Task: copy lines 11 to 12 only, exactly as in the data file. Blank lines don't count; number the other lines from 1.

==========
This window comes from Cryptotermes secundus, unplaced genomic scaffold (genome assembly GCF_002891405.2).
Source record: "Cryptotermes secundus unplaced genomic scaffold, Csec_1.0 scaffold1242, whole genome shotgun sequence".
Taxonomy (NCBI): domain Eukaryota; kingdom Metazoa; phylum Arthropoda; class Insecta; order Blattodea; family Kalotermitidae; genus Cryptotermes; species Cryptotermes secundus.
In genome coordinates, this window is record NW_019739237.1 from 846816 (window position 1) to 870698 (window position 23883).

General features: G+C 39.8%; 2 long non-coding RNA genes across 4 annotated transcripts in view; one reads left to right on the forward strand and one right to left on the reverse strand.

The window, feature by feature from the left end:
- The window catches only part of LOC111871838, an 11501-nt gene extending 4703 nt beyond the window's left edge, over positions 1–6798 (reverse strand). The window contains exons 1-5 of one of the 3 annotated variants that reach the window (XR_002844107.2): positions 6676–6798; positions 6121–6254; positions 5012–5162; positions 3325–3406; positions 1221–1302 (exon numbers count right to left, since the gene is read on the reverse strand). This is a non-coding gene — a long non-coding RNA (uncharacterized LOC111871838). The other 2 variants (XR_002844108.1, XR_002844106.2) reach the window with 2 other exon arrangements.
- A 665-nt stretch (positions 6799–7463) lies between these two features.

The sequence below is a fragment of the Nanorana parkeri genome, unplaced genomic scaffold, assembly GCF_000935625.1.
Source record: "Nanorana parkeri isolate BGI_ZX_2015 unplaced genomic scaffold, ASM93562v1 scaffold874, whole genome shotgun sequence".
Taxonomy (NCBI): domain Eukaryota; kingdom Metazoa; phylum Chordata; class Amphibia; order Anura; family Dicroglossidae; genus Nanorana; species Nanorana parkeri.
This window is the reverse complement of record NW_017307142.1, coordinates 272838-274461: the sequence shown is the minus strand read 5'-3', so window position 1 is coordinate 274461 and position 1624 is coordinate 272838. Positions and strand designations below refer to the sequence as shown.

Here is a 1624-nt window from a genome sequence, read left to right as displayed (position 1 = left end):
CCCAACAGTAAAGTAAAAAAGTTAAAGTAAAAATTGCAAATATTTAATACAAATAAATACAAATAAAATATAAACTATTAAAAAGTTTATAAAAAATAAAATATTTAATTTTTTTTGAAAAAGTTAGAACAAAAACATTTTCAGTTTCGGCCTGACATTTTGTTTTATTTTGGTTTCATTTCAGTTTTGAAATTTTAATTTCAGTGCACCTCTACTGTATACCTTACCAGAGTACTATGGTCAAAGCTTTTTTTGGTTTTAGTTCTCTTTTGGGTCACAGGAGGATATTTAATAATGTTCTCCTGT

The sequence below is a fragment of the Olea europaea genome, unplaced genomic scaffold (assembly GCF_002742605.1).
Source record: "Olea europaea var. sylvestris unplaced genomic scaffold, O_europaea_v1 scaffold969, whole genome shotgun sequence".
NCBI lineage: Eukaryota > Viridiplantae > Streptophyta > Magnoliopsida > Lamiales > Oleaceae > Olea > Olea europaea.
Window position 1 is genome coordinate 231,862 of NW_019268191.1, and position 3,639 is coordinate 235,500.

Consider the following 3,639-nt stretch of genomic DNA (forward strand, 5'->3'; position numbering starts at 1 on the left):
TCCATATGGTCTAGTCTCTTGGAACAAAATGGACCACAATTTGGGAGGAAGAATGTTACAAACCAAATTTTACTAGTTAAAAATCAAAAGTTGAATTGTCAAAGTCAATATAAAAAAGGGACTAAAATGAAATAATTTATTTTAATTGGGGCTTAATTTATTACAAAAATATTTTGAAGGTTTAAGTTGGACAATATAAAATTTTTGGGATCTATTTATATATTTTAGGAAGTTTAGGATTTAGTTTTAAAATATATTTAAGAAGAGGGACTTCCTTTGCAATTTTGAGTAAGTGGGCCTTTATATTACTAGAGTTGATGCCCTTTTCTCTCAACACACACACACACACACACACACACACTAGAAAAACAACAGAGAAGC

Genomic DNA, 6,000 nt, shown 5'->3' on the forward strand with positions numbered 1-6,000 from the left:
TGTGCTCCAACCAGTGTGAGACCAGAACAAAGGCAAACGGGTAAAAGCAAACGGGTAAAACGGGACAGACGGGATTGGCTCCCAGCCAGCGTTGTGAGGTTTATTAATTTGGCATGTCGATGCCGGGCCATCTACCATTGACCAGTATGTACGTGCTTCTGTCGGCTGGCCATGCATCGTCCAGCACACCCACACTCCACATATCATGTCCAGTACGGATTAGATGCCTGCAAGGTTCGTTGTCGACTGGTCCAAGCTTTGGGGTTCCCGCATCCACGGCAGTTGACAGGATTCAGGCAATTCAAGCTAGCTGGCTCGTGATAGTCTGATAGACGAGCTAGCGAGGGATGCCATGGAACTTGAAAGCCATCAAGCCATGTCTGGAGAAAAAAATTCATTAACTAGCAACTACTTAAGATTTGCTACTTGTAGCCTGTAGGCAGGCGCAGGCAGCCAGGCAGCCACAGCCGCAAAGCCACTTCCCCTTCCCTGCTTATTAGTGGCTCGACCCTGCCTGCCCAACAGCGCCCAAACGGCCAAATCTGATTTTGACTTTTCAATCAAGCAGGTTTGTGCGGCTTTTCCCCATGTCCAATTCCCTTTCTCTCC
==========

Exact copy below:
Taxonomy (NCBI): domain Eukaryota; kingdom Metazoa; phylum Chordata; class Amphibia; order Anura; family Dicroglossidae; genus Nanorana; species Nanorana parkeri.
This window is the reverse complement of record NW_017307142.1, coordinates 272838-274461: the sequence shown is the minus strand read 5'-3', so window position 1 is coordinate 274461 and position 1624 is coordinate 272838. Positions and strand designations below refer to the sequence as shown.